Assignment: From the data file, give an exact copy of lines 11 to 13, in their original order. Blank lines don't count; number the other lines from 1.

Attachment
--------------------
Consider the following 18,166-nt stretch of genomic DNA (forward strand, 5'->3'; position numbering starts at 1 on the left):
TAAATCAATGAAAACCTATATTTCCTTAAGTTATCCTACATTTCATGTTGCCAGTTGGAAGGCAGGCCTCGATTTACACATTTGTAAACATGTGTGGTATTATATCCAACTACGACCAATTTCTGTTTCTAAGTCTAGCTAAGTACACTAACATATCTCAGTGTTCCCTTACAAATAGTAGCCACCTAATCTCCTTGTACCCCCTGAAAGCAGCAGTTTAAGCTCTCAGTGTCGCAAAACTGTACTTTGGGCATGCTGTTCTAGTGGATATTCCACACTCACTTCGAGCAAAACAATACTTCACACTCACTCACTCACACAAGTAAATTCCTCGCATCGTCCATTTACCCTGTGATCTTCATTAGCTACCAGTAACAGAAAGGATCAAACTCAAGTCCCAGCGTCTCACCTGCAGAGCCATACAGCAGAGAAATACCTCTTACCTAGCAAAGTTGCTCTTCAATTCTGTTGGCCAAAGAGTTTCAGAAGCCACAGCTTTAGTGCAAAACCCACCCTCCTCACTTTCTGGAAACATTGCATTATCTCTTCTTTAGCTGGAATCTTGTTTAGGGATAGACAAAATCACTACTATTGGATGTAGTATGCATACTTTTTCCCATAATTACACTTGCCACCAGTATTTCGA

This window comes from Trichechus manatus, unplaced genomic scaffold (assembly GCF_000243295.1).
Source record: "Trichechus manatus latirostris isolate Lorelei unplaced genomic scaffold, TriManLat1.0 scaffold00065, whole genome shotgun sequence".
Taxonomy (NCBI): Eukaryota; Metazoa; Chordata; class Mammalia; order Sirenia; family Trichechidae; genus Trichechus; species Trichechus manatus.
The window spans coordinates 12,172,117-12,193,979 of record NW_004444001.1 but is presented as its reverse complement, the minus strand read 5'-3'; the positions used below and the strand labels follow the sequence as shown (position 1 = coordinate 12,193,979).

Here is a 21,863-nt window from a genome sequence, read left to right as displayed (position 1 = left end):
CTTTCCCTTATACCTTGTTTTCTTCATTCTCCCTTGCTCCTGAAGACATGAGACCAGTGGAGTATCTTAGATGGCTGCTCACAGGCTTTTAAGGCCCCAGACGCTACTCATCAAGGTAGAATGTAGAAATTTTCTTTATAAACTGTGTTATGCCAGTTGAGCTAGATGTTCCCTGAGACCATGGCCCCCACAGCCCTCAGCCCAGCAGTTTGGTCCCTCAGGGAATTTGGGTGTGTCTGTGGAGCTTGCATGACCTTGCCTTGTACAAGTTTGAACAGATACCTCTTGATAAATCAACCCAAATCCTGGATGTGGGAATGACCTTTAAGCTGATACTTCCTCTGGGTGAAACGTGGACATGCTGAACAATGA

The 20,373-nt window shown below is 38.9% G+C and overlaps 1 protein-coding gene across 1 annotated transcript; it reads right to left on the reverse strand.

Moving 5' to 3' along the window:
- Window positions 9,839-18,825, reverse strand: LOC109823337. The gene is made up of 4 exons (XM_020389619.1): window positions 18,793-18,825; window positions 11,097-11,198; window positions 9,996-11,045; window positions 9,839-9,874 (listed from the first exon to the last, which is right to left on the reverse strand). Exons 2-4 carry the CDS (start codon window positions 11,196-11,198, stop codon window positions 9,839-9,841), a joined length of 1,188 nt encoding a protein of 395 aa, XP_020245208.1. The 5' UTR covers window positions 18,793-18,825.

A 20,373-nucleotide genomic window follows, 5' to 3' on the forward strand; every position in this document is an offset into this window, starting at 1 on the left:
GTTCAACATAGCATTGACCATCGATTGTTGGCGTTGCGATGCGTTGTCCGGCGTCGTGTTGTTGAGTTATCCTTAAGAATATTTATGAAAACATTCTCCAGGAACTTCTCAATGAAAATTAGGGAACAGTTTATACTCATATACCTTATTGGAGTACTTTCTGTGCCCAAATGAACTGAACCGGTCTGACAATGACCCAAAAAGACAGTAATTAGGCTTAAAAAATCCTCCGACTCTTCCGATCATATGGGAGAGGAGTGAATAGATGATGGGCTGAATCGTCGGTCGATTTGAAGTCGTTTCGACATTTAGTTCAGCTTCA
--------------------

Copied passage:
- Window positions 9,839-18,825, reverse strand: LOC109823337. The gene is made up of 4 exons (XM_020389619.1): window positions 18,793-18,825; window positions 11,097-11,198; window positions 9,996-11,045; window positions 9,839-9,874 (listed from the first exon to the last, which is right to left on the reverse strand). Exons 2-4 carry the CDS (start codon window positions 11,196-11,198, stop codon window positions 9,839-9,841), a joined length of 1,188 nt encoding a protein of 395 aa, XP_020245208.1. The 5' UTR covers window positions 18,793-18,825.

A 20,373-nucleotide genomic window follows, 5' to 3' on the forward strand; every position in this document is an offset into this window, starting at 1 on the left:
GTTCAACATAGCATTGACCATCGATTGTTGGCGTTGCGATGCGTTGTCCGGCGTCGTGTTGTTGAGTTATCCTTAAGAATATTTATGAAAACATTCTCCAGGAACTTCTCAATGAAAATTAGGGAACAGTTTATACTCATATACCTTATTGGAGTACTTTCTGTGCCCAAATGAACTGAACCGGTCTGACAATGACCCAAAAAGACAGTAATTAGGCTTAAAAAATCCTCCGACTCTTCCGATCATATGGGAGAGGAGTGAATAGATGATGGGCTGAATCGTCGGTCGATTTGAAGTCGTTTCGACATTTAGTTCAGCTTCA